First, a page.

Education Rights, Social Justice and Transformation

Home » Faculty of Education » Centres » Centre for Education Rights and Transformation » Research » Education Rights, Social Justice and Transformation

The right to education enjoys recognition as a fundamental human right in key international legal instruments and in our Constitution. Various legal instruments under international human rights law oblige the state as a duty-bearer to respect, protect, promote and fulfil the right to education. Rights considerations in education straddle and inform every facet of the education system and the whole range of educational processes: policy, access, curriculum, management, budgeting, provisioning and teaching and learning. CERT’s approach emphasises rights to education, rights in education and rights through education. It is also informed by the work of Katarina Tomasevski, the late former UN Special Rapporteur on the Right to Education, who together with the UN Committee on Economic, Social and Cultural Rights developed a framework which sets out the scope and nature of the obligations on the state to fulfil the right to education as guaranteed by international laws.

CERT’s rights research encompasses (i) the teaching and learning of human rights that can contribute to the development of a critical citizenry able to sustain and play a part in the attainment of their own rights (ii) Their relationship to wider socio-economic rights (iii) The impact of neoliberalism and privatisation .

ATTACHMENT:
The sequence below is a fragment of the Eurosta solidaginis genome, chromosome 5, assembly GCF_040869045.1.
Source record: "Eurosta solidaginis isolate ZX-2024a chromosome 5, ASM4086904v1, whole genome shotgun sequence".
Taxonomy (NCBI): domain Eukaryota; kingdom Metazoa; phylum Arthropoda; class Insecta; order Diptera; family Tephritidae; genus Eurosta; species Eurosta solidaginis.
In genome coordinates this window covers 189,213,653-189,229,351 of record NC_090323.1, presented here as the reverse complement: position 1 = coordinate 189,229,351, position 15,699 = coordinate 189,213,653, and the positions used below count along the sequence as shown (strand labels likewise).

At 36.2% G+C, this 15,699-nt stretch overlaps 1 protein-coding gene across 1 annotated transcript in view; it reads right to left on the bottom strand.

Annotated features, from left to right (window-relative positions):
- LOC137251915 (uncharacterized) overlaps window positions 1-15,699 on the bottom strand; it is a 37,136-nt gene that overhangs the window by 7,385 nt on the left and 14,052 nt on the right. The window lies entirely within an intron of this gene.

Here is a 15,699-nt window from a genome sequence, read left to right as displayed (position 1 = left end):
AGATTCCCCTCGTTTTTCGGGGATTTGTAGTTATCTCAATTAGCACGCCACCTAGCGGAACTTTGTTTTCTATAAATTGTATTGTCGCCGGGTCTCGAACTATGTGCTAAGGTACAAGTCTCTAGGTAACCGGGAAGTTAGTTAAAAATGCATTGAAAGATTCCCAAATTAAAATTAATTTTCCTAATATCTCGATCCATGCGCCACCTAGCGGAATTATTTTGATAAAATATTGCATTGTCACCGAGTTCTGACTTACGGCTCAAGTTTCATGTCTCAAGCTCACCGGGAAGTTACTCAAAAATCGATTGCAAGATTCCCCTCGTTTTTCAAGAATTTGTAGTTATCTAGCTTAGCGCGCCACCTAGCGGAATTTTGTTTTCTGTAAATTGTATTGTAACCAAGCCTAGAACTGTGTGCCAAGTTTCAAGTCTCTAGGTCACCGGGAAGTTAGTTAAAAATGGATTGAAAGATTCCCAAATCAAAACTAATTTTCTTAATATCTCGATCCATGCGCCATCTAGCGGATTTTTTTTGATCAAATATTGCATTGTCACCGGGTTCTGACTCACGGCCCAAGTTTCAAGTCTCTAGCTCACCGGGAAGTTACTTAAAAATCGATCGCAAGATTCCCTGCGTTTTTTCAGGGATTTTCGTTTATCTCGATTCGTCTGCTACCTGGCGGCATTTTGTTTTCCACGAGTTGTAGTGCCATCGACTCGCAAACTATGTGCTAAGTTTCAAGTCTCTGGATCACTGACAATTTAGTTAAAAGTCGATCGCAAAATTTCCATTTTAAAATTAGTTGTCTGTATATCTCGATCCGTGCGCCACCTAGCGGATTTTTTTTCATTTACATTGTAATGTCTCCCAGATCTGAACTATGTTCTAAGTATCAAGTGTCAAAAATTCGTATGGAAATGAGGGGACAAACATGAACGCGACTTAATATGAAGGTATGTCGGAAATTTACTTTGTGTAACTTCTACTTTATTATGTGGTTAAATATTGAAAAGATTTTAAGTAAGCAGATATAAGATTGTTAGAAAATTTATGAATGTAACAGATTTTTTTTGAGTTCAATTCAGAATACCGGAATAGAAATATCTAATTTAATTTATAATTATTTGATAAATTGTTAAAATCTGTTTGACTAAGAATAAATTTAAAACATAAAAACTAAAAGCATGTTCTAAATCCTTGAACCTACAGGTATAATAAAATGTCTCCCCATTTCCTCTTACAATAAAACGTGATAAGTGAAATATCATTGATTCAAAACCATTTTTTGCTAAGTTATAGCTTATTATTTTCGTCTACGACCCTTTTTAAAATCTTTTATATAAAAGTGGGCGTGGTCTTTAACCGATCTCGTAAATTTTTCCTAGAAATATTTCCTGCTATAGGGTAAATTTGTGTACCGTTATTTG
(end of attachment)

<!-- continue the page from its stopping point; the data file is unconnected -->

In researching education rights it is necessary to caution against an uncritical use of human rights instruments without applying them to pedagogical practice, an over-reliance on legal experts and ignoring the agency, struggles and activism of rights claimants and holders. Legal mechanisms and human rights instruments must be understood within the larger realities of power and social relations. Indicators are most effective when contextually adapted, supplemented by case studies and testimonies and part of campaigns or struggles linked to progressive social movements, trade unions or other collective organisations.
Lead Researcher: Salim Vally